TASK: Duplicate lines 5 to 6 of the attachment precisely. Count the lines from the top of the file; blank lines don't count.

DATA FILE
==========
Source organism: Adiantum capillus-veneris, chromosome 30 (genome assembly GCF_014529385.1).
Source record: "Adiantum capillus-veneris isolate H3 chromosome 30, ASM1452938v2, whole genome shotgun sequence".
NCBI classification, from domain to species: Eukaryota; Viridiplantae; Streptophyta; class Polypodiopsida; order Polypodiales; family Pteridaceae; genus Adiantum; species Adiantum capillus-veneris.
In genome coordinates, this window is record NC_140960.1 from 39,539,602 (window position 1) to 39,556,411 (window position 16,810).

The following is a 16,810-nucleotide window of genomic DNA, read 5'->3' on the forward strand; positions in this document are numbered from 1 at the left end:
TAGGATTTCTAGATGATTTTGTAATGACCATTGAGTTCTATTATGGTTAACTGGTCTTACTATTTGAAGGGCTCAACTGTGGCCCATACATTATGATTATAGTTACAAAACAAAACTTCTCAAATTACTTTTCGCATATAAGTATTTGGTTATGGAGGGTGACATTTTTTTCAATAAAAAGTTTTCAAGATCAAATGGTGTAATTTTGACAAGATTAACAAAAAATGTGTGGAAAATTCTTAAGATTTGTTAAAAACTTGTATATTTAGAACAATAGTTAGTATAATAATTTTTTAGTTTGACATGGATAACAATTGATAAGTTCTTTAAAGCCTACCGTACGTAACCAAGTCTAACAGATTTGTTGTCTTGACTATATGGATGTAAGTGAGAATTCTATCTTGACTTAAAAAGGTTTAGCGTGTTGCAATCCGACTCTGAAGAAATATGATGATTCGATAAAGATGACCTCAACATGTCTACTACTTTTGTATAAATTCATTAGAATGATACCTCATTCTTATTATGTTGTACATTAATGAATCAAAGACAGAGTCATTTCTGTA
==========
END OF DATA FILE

The following is a 16,810-nucleotide window of genomic DNA, read 5'->3' on the forward strand; positions in this document are numbered from 1 at the left end:
TAGGATTTCTAGATGATTTTGTAATGACCATTGAGTTCTATTATGGTTAACTGGTCTTACTATTTGAAGGGCTCAACTGTGGCCCATACATTATGATTATAGTTACAAAACAAAACTTCTCAAATTACTTTTCGCATATAAGTATTTGGTTATGGAGGGTGACATTTTTTTCAATAAAAAGTTTTCAAGATCAAATGGTGTAATTTTGACAAGATTAACAAAAAATGTGTGGAAAATTCTTAAGATTTGTTAAAAACTTGTATATTTAGAACAATAGTTAGTATAATAATTTTTTAGTTTGACATGGATAACAATTGATAAGTTCTTTAAAGCCTACCGTACGTAACCAAGTCTAACAGATTTGTTGTCTTGACTATATGGATGTAAGTGAGAATTCTATCTTGACTTAAAAAGGTTTAGCGTGTTGCAATCCGACTCTGAAGAAATATGATGATTCGATAAAGATGACCTCAACATGTCTACTACTTTTGTATAAATTCATTAGAATGATACCTCATTCTTATTATGTTGTACATTAATGAATCAAAGACAGAGTCATTTCTGTA